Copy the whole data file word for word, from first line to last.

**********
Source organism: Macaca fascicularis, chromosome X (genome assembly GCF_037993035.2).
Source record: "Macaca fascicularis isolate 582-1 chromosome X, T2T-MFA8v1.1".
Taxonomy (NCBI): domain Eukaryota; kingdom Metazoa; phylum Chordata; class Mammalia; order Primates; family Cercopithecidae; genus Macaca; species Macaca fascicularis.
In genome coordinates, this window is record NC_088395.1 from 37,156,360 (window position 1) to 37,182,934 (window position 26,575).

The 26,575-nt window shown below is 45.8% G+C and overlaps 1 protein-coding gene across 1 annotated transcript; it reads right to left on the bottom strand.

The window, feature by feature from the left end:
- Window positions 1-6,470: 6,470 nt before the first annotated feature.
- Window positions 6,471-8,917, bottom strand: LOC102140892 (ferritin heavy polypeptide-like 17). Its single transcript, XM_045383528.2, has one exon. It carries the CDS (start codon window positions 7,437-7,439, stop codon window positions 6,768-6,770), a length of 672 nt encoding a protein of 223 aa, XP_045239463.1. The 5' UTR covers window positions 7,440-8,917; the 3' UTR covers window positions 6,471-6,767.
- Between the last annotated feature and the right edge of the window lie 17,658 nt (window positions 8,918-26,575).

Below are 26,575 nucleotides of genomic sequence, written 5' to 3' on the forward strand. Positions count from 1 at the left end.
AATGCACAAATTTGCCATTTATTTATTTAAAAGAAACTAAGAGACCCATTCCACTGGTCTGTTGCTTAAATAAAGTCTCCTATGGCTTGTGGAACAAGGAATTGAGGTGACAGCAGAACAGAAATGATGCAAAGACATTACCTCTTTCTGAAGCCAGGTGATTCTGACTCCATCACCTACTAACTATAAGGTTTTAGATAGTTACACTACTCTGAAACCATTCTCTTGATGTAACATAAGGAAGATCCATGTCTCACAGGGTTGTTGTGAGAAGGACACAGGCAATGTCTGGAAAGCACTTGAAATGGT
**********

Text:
Source organism: Macaca fascicularis, chromosome X (genome assembly GCF_037993035.2).
Source record: "Macaca fascicularis isolate 582-1 chromosome X, T2T-MFA8v1.1".
Taxonomy (NCBI): domain Eukaryota; kingdom Metazoa; phylum Chordata; class Mammalia; order Primates; family Cercopithecidae; genus Macaca; species Macaca fascicularis.
In genome coordinates, this window is record NC_088395.1 from 37,156,360 (window position 1) to 37,182,934 (window position 26,575).

The 26,575-nt window shown below is 45.8% G+C and overlaps 1 protein-coding gene across 1 annotated transcript; it reads right to left on the bottom strand.

The window, feature by feature from the left end:
- Window positions 1-6,470: 6,470 nt before the first annotated feature.
- Window positions 6,471-8,917, bottom strand: LOC102140892 (ferritin heavy polypeptide-like 17). Its single transcript, XM_045383528.2, has one exon. It carries the CDS (start codon window positions 7,437-7,439, stop codon window positions 6,768-6,770), a length of 672 nt encoding a protein of 223 aa, XP_045239463.1. The 5' UTR covers window positions 7,440-8,917; the 3' UTR covers window positions 6,471-6,767.
- Between the last annotated feature and the right edge of the window lie 17,658 nt (window positions 8,918-26,575).

Below are 26,575 nucleotides of genomic sequence, written 5' to 3' on the forward strand. Positions count from 1 at the left end.
AATGCACAAATTTGCCATTTATTTATTTAAAAGAAACTAAGAGACCCATTCCACTGGTCTGTTGCTTAAATAAAGTCTCCTATGGCTTGTGGAACAAGGAATTGAGGTGACAGCAGAACAGAAATGATGCAAAGACATTACCTCTTTCTGAAGCCAGGTGATTCTGACTCCATCACCTACTAACTATAAGGTTTTAGATAGTTACACTACTCTGAAACCATTCTCTTGATGTAACATAAGGAAGATCCATGTCTCACAGGGTTGTTGTGAGAAGGACACAGGCAATGTCTGGAAAGCACTTGAAATGGT